A Perfect Day
By Janey Womeldorf
The date was June 10, 1996 – a Monday – it was the perfect day. My conscience feels obliged to add, “of course, my wedding day was also perfect” but the reality is wedding days require work, attention and worry. June 10 required none of that.
The story started months earlier when a change in my husband’s work situation rendered us unemployed, or as we preferred to say, “in between jobs.” Several soul-searching conversations and bottles of wine later, we made the decision to sell our house, buy a motor home and travel. We adopted the new motto “Frugal is Fun” and by the time our mid-life retirement was over six months later, we had driven 20,000 miles, covered 42 states, visited 12 national parks and gained an appreciation for our country impossible to grasp from any photograph or book.
After our adventure, people would ask what our favorite part was. How could we choose? Hiking down into the Grand Canyon was equally as breathtaking as experiencing the larger-than-life trees of Sequoia National Park. Touring the Library of Congress in our nation’s capital was as riveting as experiencing the chill of Alcatraz in San Francisco. Enjoying an indulgent (and generous) wine-tasting in Napa Valley, then sleeping it off in the motor home in the vineyard’s parking lot was as wickedly-memorable as pulling our 32-foot home-on-wheels into the drive-in movie. Our journey overflowed with joyous stories, but June 10 stood out above all others.
We had booked six days in Yellowstone National Park at the campsite on the North side of the park. As we drove into Yellowstone, a herd of bison ambling across the road forced us to stop. With bison just feet from our windshield, we scrambled for our cameras to capture the unbelievable moment. We were still grinning as we pulled into our campground, ecstatic that it at least offered electricity, albeit no water. Fortunately, we had loaded up on gallon jugs and were used to creative showering; besides, sometimes hot coffee is all that matters.
For the next four days, we hiked, biked and embraced as many free, frugal-is-fun, ranger-led programs as we could. We had chosen not to tow a car so staying on the park’s north side meant packing up and unplugging the motor home to drive it to the park’s famous geyser, “Old Faithful,” on the south side. The geyser was magical but as we left the crowds and drove back to the campground, we knew the quieter north-side location had been the right choice. We would soon discover why.
The following day was a Monday but that didn’t matter, we were craving “a Sunday” – a day to just sit, chill and do nothing. After a long, slow wake up, we switched on the breakfast TV, and let Katie and Bryant amuse us while we made coffee. Then, dressed in lounge shorts and comfy t-shirts, we went for our morning stroll. We shared animal sightings, camping advice and future travel tips with our fellow campers, always impressed by how jolly everyone seemed. How could they not be? We were in one of the most beautiful National Parks in the country. It is a bizarre irony of camping that when people give up all the comforts and conveniences of home, they seem happier for the experience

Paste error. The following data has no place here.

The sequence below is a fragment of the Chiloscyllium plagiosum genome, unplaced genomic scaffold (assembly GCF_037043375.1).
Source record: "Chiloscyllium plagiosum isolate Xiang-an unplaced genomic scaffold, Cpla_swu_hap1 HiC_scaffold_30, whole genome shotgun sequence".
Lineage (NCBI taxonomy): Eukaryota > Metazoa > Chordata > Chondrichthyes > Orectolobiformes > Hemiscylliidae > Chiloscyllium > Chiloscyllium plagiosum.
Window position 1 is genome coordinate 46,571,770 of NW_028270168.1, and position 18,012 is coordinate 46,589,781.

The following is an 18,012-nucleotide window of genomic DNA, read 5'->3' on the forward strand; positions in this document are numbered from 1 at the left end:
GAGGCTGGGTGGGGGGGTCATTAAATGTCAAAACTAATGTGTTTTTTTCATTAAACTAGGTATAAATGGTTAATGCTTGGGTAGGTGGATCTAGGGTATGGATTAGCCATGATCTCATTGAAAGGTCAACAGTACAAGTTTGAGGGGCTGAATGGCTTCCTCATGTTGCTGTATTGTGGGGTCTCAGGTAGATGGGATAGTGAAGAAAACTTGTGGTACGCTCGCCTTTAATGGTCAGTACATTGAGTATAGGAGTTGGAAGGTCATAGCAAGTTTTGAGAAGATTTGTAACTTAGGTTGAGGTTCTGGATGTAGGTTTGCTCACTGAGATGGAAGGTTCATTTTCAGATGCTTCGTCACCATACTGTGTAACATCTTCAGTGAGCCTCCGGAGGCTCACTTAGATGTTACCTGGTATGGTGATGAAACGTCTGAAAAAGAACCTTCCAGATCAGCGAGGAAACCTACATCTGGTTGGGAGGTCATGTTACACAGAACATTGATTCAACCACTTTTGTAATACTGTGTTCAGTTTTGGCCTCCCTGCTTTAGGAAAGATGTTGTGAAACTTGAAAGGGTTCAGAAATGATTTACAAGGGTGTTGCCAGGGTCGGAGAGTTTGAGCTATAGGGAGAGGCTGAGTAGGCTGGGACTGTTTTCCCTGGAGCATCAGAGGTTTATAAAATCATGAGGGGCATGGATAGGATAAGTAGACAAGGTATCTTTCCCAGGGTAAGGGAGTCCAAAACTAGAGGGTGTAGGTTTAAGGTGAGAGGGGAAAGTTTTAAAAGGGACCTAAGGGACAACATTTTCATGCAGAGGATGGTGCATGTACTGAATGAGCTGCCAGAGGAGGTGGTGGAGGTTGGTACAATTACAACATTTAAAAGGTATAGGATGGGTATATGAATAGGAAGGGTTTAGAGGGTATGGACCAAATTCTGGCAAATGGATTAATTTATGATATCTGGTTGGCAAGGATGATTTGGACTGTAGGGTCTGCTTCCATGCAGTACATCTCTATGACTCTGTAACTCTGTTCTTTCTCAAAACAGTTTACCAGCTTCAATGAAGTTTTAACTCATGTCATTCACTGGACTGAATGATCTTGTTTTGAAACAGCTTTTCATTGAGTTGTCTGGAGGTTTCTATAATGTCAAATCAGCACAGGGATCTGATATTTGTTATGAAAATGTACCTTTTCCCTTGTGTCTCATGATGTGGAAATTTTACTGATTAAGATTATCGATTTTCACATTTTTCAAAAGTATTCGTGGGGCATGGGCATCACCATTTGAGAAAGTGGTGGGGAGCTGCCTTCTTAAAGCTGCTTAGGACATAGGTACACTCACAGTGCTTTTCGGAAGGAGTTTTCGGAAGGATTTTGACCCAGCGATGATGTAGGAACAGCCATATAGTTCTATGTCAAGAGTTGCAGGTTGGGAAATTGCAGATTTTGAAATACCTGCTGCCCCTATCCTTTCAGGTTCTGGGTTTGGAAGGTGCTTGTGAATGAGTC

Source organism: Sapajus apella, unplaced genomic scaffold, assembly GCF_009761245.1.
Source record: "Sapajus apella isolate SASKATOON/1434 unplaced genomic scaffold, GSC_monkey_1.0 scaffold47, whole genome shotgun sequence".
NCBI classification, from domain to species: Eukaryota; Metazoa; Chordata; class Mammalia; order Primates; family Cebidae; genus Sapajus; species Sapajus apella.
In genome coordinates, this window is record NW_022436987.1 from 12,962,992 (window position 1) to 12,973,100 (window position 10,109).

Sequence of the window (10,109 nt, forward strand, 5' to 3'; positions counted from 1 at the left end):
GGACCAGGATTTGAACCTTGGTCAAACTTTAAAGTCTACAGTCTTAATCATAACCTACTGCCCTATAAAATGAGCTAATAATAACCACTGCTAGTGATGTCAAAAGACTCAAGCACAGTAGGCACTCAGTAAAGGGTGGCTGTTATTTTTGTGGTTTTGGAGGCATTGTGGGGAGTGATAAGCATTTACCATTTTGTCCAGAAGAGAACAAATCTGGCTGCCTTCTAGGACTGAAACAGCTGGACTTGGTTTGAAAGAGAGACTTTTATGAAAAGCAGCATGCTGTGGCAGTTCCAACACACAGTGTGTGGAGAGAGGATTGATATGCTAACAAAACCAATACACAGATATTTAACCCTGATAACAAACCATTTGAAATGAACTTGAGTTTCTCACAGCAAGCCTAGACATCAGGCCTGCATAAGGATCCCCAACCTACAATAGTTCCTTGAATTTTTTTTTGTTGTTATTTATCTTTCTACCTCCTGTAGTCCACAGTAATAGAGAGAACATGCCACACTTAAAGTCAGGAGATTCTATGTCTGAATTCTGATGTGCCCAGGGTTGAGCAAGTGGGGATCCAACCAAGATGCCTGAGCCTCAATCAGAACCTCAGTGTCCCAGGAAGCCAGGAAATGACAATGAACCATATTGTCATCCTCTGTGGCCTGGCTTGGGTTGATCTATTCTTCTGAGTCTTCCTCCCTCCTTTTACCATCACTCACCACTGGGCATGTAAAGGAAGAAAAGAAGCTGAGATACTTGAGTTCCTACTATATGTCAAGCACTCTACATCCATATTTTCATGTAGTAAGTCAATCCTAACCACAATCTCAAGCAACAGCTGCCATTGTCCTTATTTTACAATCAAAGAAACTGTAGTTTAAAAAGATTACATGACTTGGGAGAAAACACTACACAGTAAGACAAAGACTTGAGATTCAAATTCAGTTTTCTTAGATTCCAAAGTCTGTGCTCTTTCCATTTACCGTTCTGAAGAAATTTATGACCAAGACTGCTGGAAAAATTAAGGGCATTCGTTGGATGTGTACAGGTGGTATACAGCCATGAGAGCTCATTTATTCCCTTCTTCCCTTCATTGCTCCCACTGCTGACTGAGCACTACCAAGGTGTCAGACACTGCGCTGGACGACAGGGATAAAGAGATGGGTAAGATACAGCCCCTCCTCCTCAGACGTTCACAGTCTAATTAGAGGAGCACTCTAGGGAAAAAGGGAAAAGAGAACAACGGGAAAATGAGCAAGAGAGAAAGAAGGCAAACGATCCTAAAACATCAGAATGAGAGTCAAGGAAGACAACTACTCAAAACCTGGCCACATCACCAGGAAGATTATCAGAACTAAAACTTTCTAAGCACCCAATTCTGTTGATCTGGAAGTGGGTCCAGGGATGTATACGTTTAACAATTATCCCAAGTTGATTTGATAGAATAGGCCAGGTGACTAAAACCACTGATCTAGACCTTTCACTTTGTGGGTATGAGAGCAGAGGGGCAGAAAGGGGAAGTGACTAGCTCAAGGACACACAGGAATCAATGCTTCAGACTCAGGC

Back at our home on wheels, we sat outside and hugged our coffee mugs as we watched the campers lock up their motor homes, jump in their cars and set off for their day. After the luxury of a brief nap, my husband reached for his novel, and I opened my laptop, eager to catch up on the diary blog of our adventure. The occasional touch of the hand or passing kiss was the only conversation needed.
By lunchtime, the campsite was a deserted shell of empty motor homes; apparently, we were not alone in our hunger. One by one, elk appeared from the woods and wandered towards us. We sat, riveted. Were they curious? Were they scavenging? Would the distant herd of bison also venture over? We were sharing our campground with the visiting wildlife, humbly aware that we were the guests, not them. For the next few hours, the soothing rustle of a page turning and the melodic click, click of computer keys were all that could be heard along with the distant chattering of birds. As the sun shone, elk meandered around our campground, oblivious to our presence. The tranquility of the day consumed us, and it was cathartic bliss. All our concerns about the job (or lack of), dwindling finances, no permanent home and no concrete direction for our future vanished and, for that one magical day, we had no cares in the world. I looked over to my husband and smiled. He was busy building the camp fire so we could roast that night’s dinner. When the flame finally caught, he looked up at me, proudly grinning from ear to ear. Peace and contentment oozed from his body, and his face glowed. For a few seconds we just looked at each other – magic needs no words. Soon after, the animals disappeared as if they had never come, and our fellow campers trickled back into the park, none the wiser.
That night, the crackle of burning logs and distant howl of coyotes serenaded us as we savored every smoky-sweet mouthful of our chargrilled feast. It had been a blissful yet strangely thought-provoking day. We had both experienced an overwhelming sense of peace, contentment and simplicity we never knew existed in this busy, must-do, must-have world. It was an epiphany worthy of celebration; we bypassed the coffee and searched for the corkscrew.
Twelve years later, the memory of that perfect day still makes me tingle. Of course, that isn’t to say our wedding day wasn’t perfect, but…
About this writer
- Janey Womeldorf once went to work wearing different shoes. She now freelance writes and scribbles away in Orlando, Florida. It’s probably best.